Kittens are so cute - we all love their little faces peering hopefully at us as they wait for new homes. And we love to snuggle them close, play little games with them and laugh at their antics as, safe in the knowledge that they will come to no harm, they jump and pounce and chase.
But what of their less fortunate cousins? Those baby cats who are born away from loving homes, out in the wild in old dilapidated buildings, under bushes, behind broken fence panels. Cats are such a hardy species that their survival rates are high, and their mums are such good hunters, catching mice and other rodents that usually most of the litter will survive.
The main issue with kittens born away from homes, is domestication. It is essential that kittens are handled in the first months of their lives so that they quickly learn that human hands are kind. Because kittens born in the wild are hidden by their mothers until they are able to walk out of the nest, around 5-7 weeks old, people are often not even aware of their existence until they are big enough to run away. And that makes taming them much much harder.
Whenever possible we would encourage people who notice such kittens to catch them, handle them and play with them - the earlier they are caught, the sooner they learn to trust, in fact in some cases it can be as little as four or five days. If they are left until they are bigger - they take much much longer to tame.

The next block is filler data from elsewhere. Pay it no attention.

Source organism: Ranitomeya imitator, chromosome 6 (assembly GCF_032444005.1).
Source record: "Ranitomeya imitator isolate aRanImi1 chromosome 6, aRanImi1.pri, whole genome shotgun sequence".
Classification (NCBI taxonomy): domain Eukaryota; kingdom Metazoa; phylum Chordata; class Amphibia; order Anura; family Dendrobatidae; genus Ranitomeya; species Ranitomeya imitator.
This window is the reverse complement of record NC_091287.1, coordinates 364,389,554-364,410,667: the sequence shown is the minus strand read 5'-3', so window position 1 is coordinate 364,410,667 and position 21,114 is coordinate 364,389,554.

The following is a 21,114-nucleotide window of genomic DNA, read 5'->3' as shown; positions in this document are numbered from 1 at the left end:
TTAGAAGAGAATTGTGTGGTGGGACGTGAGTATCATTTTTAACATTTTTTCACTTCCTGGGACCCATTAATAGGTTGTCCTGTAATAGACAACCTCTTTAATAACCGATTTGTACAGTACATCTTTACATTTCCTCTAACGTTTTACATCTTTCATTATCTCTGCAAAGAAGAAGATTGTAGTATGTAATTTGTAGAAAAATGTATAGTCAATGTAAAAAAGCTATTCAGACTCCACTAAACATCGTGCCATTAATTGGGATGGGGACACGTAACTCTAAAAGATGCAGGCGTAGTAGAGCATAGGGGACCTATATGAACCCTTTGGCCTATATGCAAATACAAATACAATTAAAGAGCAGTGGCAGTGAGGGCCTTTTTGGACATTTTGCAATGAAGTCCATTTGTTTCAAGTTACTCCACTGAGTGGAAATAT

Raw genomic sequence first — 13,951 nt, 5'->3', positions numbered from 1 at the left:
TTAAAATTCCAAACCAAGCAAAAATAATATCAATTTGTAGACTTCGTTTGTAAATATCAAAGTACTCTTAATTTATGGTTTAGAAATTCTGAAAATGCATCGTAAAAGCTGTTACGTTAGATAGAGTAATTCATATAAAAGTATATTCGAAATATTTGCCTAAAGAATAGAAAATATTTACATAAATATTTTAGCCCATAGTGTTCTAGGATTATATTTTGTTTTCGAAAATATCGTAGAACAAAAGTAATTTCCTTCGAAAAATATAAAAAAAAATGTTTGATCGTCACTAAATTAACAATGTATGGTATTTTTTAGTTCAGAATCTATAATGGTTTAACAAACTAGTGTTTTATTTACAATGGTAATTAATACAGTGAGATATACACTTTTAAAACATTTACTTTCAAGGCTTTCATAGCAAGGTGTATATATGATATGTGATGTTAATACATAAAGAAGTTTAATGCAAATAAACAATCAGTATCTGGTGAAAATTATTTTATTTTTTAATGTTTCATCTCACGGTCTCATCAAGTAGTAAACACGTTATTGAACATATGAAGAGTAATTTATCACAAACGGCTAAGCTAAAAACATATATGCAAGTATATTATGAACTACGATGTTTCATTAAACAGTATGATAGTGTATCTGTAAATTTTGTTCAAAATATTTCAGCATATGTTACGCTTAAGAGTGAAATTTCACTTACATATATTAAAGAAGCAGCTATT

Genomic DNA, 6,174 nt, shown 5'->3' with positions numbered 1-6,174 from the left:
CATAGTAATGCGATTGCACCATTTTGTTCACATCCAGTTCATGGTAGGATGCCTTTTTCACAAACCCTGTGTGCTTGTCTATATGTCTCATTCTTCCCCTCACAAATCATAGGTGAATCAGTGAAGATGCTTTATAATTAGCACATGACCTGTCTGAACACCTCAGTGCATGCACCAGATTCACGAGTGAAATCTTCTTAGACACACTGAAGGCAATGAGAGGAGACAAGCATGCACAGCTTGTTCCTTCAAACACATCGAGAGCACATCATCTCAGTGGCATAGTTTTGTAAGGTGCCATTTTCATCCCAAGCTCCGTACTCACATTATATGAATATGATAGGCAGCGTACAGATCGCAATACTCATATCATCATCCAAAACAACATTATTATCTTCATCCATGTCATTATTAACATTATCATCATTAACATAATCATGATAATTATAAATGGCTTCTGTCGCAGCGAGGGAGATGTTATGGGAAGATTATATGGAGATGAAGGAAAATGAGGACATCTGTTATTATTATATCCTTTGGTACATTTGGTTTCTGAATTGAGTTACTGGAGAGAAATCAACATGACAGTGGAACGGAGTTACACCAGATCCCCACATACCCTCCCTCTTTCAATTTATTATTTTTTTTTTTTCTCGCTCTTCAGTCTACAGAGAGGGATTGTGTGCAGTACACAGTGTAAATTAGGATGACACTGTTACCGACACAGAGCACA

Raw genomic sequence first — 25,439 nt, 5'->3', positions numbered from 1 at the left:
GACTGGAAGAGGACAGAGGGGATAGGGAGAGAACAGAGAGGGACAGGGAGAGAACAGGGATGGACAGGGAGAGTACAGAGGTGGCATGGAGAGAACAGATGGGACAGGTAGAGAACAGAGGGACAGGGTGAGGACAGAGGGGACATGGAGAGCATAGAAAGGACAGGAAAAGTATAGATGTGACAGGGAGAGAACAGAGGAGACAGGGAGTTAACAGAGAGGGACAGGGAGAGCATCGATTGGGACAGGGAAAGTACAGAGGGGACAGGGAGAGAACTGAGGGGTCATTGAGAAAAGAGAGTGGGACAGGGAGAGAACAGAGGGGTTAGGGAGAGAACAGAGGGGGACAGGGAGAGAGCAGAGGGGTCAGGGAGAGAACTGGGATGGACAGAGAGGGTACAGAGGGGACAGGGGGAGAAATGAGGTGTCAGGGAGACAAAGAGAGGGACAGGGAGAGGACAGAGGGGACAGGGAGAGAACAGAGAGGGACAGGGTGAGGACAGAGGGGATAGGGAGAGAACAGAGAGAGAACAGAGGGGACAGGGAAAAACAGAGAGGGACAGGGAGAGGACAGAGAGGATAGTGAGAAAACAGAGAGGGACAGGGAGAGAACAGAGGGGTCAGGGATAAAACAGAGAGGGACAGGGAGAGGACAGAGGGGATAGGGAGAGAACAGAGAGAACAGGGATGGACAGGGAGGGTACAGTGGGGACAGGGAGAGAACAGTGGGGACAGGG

Take Nessa and Hettie, pictured above. They were noticed at about eight weeks of age by a kind lady who started to feed them. Because their mum was tame and friendly, the lady assumed that the kittens would learn by example - but this isn't the case with cats - they let their instinct drive them, and their instinct says "DANGER!".
Nessa and Hettie were about four months old when they came to us, and they were absolutely terrified. We had to put them in indoor cages for a few weeks to get them used to being handled, and gradually teach them to trust. At the time of writing, Nessa is almost ready for rehoming (to an experienced owner), whereas Hettie will be some time before she is confident enough.
The person feeding them did well, and meant well, but had she caught them and handled them, they would have been far tamer.
Contrast this with Mary, who came from a similar background. In her case, the lady feeding her mum knew that Mary had to be caught and handled. When Mary came to us for rehoming she was used to being handled, and used to people being around, and although she was nervous in crowds of people, we were able to rehome her to a relatively quiet home very soon after she came to us.
If you spot tiny kittens playing in your garden, don't be afraid to catch them and play with them - the few weeks of handling you can give them at the start of their lives will make a huge difference to all their remaining years.